There are few things in history that actually change. Mothers want to be strong for their families, fathers want to build good examples for their sons to follow, and every generation strives to improve circumstances to allow progress for those who follow.
Lorraine Hansberry's A Raisin in the Sun is a shining example of a family trying to fulfill these goals, and will open this week at AASU's Jenkins Theatre.
These performances will commemorate the fiftieth anniversary of the play's Broadway opening and are a nod to our country's efforts to move forward. "I feel that this play embodies the hope we need as a nation to recapture the American dream," says the play's director, Dr. Elizabeth Desnoyers-Colas.
A Raisin in the Sun, set in Chicago during the 1950's, opens with the discovery that Lena Younger (Mama) will be receiving insurance money from the death of her husband. Everyone has an idea of what to do with the money: her son Walter wants to use it to open a liquor store with his buddies, and her daughter Beneatha wants to use it as tuition for medical school. Mama decides to use half to buy a home in a white neighborhood, and gives the rest to Walter to split between himself and his sister.
In the meantime Walter's wife Ruth discovers she's pregnant, but is unsure whether she wishes to bring another child into their already struggling family. A gentleman comes calling and tries to buy back the home Mama bought, as the neighborhood residents aren't interested in having them live there. Lena rejects this offer, but Walter considers taking the bribe after he loses the money his mother gave him.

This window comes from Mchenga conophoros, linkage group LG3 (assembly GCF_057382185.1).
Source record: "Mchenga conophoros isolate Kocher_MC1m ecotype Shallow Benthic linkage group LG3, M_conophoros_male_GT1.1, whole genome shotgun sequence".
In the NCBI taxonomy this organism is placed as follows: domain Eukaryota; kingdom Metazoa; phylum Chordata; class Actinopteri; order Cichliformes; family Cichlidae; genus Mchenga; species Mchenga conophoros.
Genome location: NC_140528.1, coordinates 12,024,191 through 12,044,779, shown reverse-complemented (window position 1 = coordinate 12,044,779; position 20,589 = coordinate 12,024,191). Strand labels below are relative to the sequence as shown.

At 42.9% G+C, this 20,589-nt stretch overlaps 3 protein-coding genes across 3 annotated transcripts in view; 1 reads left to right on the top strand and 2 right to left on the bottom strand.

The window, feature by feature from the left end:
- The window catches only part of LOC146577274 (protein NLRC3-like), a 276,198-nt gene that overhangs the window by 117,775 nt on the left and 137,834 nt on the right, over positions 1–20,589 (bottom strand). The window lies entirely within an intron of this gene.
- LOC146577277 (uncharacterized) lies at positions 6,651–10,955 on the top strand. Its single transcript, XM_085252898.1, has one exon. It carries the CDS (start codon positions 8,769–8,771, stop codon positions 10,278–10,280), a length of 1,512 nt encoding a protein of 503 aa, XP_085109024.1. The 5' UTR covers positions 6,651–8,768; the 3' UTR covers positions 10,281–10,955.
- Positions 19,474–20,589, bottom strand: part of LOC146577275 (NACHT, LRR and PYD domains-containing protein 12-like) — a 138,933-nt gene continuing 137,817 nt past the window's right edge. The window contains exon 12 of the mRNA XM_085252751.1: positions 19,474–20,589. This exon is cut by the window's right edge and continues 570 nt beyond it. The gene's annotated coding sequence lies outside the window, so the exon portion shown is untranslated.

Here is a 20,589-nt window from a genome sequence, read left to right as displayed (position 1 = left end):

A play with this much notoriety always brings a crowd full of expectations and preconceived notions about how things should be done, but Dr. Desnoyers-Colas is confident in their production and the impact it will make. "We tried to make things look as original as possible, but, overall, as long as we stay true to the writer, we'll be ok."
In staying true to the writing, this production will feature one role originally cut from the Broadway performance and will alternate the use of two young men in the role of Travis. Another special treat will be the Sunday matinee which will offer the show's understudies an opportunity to perform.
This play is a model of people taking the roles they're given and doing the best they can with it. Alfred Pierce tries to explain his character's actions, saying that "Walter isn't a bad guy, he just wants to do what's best for his family. People always try to write him off as the antagonist, but he's just a regular guy trying to live up to all the expectations people have of him."
The actors are also aware of the challenges that come with being college students and playing characters far beyond their years, but they embrace it and see it only as a way of honing their craft.
"It's a challenge getting into the mindset of a mother in the 1950s," explains Lakeisha Williams, who plays Lena Younger. "It would be easy to just show people the hard core single parent side of Mama, but I really want them to see the emotional side of this woman."
As much as one could say times have changed, there are so many themes in this play that reverberate even now. "I believe people need to grab a message of hope wherever they can find one and pass it along, "says Dr. Desnoyers-Colas.
"This show ends on a high ray of hope and celebrates the dreamer can-do spirit. I want the audience to leave with the message ‘we can do this' going through their head no matter who they are."
A Raisin in the Sun
When: April 30, May 1-2, 8-9 at 7:30p.m. and May 3 at 3p.m.
Where: Jenkins Theatre on AASU campus at 11935 Abercorn St.
Cost: General admission is $10, seniors/military/kids are $8, AASU students/staff are free.
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